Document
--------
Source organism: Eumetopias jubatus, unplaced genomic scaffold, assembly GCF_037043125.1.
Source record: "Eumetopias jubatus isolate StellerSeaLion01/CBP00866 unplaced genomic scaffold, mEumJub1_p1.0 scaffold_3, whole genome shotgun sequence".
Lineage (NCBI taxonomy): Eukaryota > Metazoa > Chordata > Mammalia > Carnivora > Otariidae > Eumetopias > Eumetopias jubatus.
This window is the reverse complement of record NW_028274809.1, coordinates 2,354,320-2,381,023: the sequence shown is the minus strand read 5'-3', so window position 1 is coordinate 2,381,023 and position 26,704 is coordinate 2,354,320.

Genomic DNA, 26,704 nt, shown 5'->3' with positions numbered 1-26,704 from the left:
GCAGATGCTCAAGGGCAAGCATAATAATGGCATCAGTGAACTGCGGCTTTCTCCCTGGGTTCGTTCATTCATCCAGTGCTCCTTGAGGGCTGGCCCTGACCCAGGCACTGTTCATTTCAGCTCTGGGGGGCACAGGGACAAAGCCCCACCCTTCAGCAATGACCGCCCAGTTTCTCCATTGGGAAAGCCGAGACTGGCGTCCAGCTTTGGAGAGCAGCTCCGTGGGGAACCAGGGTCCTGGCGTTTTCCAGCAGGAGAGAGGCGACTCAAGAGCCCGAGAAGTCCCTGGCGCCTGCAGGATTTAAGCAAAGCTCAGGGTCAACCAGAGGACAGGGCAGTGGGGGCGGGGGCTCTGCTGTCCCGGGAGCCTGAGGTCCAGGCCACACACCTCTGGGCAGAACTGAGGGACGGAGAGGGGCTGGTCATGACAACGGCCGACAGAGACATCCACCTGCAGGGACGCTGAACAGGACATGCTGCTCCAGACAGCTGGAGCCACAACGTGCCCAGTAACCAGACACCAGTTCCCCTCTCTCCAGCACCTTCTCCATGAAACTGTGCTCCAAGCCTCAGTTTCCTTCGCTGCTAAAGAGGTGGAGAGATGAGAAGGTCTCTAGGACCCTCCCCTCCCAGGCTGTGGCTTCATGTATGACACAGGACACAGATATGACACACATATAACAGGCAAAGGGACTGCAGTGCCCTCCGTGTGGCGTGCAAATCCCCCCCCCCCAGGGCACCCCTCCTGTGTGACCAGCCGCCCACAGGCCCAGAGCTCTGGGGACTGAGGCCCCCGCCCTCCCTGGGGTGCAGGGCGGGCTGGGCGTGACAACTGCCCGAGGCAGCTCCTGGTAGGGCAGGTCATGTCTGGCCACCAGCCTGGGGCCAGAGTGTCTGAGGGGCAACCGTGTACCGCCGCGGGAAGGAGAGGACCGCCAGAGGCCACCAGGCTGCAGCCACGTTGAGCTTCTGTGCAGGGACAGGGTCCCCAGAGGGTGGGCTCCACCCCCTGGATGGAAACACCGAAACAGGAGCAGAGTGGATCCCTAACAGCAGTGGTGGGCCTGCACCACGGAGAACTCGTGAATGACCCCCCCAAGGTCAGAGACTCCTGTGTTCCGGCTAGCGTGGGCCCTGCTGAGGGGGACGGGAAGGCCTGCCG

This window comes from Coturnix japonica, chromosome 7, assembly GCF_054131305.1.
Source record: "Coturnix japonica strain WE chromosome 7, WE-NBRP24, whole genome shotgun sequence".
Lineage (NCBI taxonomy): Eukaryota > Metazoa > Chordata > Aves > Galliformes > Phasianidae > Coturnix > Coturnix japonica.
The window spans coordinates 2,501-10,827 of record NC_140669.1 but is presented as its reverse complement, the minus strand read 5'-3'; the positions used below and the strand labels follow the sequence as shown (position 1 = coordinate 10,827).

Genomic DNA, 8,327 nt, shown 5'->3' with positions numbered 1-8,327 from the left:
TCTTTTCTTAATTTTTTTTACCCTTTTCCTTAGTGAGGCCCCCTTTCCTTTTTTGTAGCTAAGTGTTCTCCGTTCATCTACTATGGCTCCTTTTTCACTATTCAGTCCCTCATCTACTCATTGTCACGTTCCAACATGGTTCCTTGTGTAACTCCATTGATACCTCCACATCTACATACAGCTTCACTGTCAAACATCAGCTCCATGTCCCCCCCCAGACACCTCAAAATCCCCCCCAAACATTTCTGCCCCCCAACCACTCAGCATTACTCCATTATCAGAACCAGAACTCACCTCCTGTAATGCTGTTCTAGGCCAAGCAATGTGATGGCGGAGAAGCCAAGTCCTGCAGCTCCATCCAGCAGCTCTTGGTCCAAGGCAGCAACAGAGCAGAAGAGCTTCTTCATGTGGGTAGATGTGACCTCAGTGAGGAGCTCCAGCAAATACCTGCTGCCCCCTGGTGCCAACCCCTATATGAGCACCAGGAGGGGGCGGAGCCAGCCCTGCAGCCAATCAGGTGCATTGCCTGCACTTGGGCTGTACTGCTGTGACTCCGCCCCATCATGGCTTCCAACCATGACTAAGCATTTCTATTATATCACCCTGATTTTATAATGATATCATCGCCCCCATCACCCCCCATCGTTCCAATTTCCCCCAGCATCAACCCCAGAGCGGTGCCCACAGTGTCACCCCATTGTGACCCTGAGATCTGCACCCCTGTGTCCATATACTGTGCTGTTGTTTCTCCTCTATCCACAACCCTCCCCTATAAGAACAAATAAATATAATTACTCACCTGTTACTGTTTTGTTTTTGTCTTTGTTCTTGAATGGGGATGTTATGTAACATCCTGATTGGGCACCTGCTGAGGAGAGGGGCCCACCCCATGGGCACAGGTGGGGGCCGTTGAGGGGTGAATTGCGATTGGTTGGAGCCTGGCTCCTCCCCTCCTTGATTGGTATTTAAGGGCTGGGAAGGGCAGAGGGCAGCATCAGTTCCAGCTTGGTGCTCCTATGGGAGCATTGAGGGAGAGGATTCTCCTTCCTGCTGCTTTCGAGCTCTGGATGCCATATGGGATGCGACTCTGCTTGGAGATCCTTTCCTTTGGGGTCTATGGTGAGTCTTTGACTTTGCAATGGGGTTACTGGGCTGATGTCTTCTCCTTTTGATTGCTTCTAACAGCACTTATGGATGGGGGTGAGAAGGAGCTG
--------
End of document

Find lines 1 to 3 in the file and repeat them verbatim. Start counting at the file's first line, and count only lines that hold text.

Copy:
Source organism: Eumetopias jubatus, unplaced genomic scaffold, assembly GCF_037043125.1.
Source record: "Eumetopias jubatus isolate StellerSeaLion01/CBP00866 unplaced genomic scaffold, mEumJub1_p1.0 scaffold_3, whole genome shotgun sequence".
Lineage (NCBI taxonomy): Eukaryota > Metazoa > Chordata > Mammalia > Carnivora > Otariidae > Eumetopias > Eumetopias jubatus.